Schools Fail Because Communities Fail

Community Fail

Why are communities not being held accountable for failing schools?

I have some bad news for you, Sunshine.  Schools fail because their communities fail them.  Period.  Not maybe or probably or possibly.  Show me a failing school in an affluent community and I will show you a world full of rainbows and dancing bears.

We hear so often that schools are failing our kids.  Which schools?  They aren’t where I live.  How about yours?  If you live in an urban area like Greater Rochester, New York,  with an abysmal 39% graduation rate, then they are failing.  Why?  Take a walk through an urban neighborhood and tell me you what you see.  State and Federal government have high expectations of schools and teachers.  How many times have you ever heard the media or a politician place any of the responsibility on the communities where the schools reside?  I never have and this is what I find nothing short of blatant, dangerous denial.

You have heard politicians, administrators and parents all rant over how they want the best for “our kids”.  What I find, however, is their stunning lack of commitment to addressing the real problems, those being, urban communities ravaged by poverty, drugs, gangs, violence, and apathy.  You can’t force a child to learn and you can’t inspire a student to care about math or science or music while their minds are preoccupied with what waits for them in the hallways and the streets.  Children, like adults, are most interested in learning what concerns them most, and for the most part, what most concerns them is how to survive the walk home or how to avoid being beaten to death by a gang without becoming a part of one.

New Jersey Governor Chris Christie made a statement recently that I found appalling.   He told a teacher that she didn’t have to teach if she didn’t like her pay. It was a reprehensible slap in face to an already underpaid profession.  In many states teachers are already expected to have a Masters degree to hold a professional certificate, credentials that cost the same amount to attain as their private sector counterparts.  Gov. Christie is right about one thing.  Teachers do not have to choose this profession and I expect that in years to come they will choose to do just that.  You can depend on people pursuing labors of love for just so long before it borders on self abuse.  If you think teachers make too much money then soon, very soon, your schools and your future will be worth precisely what you invest into them.  I understand that we are facing hard times and that teachers, like everyone else, need to tighten their belts.  My problem with Governor Christie is his statement is a testament to society’s disdain with education and reinforces it with arrogant, self-indulgent abandon.  His statement has a very simple message: teaching is a bad investment so if you don’t enjoy being underpaid and paying for an education that will never have an economic return, do something else. Thank you so much for that, Governor.  Message received.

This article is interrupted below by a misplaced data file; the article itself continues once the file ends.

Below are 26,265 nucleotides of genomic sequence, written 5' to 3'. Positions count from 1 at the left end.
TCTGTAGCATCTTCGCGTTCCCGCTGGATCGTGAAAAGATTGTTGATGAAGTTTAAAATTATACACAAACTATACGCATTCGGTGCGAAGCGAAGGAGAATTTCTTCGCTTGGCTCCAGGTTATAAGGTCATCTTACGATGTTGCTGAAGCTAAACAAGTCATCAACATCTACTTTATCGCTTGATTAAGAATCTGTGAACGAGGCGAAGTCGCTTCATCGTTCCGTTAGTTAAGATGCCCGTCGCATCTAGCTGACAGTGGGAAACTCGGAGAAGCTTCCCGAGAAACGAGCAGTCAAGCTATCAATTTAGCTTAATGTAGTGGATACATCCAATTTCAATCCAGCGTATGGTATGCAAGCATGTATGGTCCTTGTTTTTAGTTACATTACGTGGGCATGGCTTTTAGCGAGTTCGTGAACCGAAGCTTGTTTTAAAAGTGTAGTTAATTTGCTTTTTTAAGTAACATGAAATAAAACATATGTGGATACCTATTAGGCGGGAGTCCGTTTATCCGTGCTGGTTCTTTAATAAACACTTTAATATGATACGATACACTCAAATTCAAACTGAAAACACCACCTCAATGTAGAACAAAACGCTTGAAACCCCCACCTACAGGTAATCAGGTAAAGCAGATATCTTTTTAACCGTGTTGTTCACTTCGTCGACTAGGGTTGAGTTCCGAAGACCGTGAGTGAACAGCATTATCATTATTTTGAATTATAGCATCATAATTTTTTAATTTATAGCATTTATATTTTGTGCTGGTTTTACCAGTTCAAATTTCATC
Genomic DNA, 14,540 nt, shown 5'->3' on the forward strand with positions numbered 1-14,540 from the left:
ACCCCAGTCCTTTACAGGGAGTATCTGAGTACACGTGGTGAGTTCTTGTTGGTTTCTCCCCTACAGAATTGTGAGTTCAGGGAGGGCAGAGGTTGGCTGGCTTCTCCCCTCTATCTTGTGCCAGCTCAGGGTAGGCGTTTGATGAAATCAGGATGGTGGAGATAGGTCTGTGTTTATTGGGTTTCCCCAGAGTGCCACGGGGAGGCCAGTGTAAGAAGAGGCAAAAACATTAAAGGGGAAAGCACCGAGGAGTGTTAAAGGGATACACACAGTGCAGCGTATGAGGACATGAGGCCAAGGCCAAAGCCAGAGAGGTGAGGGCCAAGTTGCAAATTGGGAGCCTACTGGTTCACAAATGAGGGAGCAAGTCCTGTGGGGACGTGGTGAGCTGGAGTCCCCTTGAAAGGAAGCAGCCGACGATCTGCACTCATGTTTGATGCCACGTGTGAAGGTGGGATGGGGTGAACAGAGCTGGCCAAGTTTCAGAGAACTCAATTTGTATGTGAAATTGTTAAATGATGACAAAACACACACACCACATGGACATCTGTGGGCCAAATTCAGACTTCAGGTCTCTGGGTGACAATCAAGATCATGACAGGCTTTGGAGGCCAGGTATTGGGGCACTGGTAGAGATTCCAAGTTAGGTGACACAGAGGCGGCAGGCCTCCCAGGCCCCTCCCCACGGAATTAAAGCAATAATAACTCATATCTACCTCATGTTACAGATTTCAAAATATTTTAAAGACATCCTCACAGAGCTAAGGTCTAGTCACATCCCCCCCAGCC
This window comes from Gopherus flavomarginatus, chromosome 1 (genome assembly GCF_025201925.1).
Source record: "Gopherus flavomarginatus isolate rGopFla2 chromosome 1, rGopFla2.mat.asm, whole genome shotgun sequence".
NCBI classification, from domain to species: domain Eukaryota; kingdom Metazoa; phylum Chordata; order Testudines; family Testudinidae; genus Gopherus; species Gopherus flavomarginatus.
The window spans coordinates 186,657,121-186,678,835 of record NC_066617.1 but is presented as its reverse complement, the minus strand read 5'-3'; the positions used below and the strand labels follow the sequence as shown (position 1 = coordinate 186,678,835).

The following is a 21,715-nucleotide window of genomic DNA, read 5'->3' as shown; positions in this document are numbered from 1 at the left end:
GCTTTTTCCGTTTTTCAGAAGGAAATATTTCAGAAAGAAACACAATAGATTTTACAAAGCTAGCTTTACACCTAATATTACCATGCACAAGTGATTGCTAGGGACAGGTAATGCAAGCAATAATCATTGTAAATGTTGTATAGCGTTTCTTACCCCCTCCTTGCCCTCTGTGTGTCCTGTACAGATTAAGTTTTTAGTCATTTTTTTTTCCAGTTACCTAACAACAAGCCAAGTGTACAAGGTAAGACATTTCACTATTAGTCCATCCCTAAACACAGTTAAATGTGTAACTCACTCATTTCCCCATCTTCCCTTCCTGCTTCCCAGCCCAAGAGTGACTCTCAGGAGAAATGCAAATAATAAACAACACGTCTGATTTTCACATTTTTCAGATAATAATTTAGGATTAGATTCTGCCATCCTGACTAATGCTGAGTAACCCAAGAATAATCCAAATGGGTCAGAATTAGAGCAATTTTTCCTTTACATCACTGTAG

As expectations and expenses rise for teachers, their salaries fall farther and farther behind.  While many teach for the love of the doing it, it will make less sense with every passing year to do so.  You are running out of time.  In ten to twenty years the profession will no longer be viable and you will pay the price dearly with a more socioeconomically divided nation than Marie Antoinette could ever have imagined.

About John

John Kinane is a resident of Hilton, New York, a suburb of Rochester, New York. A former middle school band director and music teacher, John changed direction into technology and web and multimedia programming. He holds a Bachelors degree from the Crane School of Music and a Masters degree from Nazareth College of Rochester. Interests include percussion, drum and bugle corps, progressive politics, astronomy, web programming and raising three great kids.